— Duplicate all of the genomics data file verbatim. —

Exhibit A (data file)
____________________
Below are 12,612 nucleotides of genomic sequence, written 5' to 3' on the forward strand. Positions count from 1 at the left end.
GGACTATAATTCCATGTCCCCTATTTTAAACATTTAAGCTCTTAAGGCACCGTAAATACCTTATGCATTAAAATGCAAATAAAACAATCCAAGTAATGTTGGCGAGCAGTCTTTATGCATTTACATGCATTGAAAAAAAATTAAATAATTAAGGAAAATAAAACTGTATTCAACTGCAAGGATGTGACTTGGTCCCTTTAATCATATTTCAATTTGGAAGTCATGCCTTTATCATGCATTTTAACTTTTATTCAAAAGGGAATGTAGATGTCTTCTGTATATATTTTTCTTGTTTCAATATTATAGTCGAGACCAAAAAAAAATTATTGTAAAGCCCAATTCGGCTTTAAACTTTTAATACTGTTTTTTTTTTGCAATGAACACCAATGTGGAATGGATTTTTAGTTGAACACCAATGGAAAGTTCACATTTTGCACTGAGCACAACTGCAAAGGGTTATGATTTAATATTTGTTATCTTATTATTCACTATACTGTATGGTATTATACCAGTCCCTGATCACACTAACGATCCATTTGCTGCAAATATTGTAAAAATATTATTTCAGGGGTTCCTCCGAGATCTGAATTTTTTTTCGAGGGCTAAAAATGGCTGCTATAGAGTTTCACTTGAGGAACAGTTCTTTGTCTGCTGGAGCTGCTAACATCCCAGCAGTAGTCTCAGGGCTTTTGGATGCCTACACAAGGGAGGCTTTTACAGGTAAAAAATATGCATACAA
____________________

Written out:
Below are 12,612 nucleotides of genomic sequence, written 5' to 3' on the forward strand. Positions count from 1 at the left end.
GGACTATAATTCCATGTCCCCTATTTTAAACATTTAAGCTCTTAAGGCACCGTAAATACCTTATGCATTAAAATGCAAATAAAACAATCCAAGTAATGTTGGCGAGCAGTCTTTATGCATTTACATGCATTGAAAAAAAATTAAATAATTAAGGAAAATAAAACTGTATTCAACTGCAAGGATGTGACTTGGTCCCTTTAATCATATTTCAATTTGGAAGTCATGCCTTTATCATGCATTTTAACTTTTATTCAAAAGGGAATGTAGATGTCTTCTGTATATATTTTTCTTGTTTCAATATTATAGTCGAGACCAAAAAAAAATTATTGTAAAGCCCAATTCGGCTTTAAACTTTTAATACTGTTTTTTTTTTGCAATGAACACCAATGTGGAATGGATTTTTAGTTGAACACCAATGGAAAGTTCACATTTTGCACTGAGCACAACTGCAAAGGGTTATGATTTAATATTTGTTATCTTATTATTCACTATACTGTATGGTATTATACCAGTCCCTGATCACACTAACGATCCATTTGCTGCAAATATTGTAAAAATATTATTTCAGGGGTTCCTCCGAGATCTGAATTTTTTTTCGAGGGCTAAAAATGGCTGCTATAGAGTTTCACTTGAGGAACAGTTCTTTGTCTGCTGGAGCTGCTAACATCCCAGCAGTAGTCTCAGGGCTTTTGGATGCCTACACAAGGGAGGCTTTTACAGGTAAAAAATATGCATACAA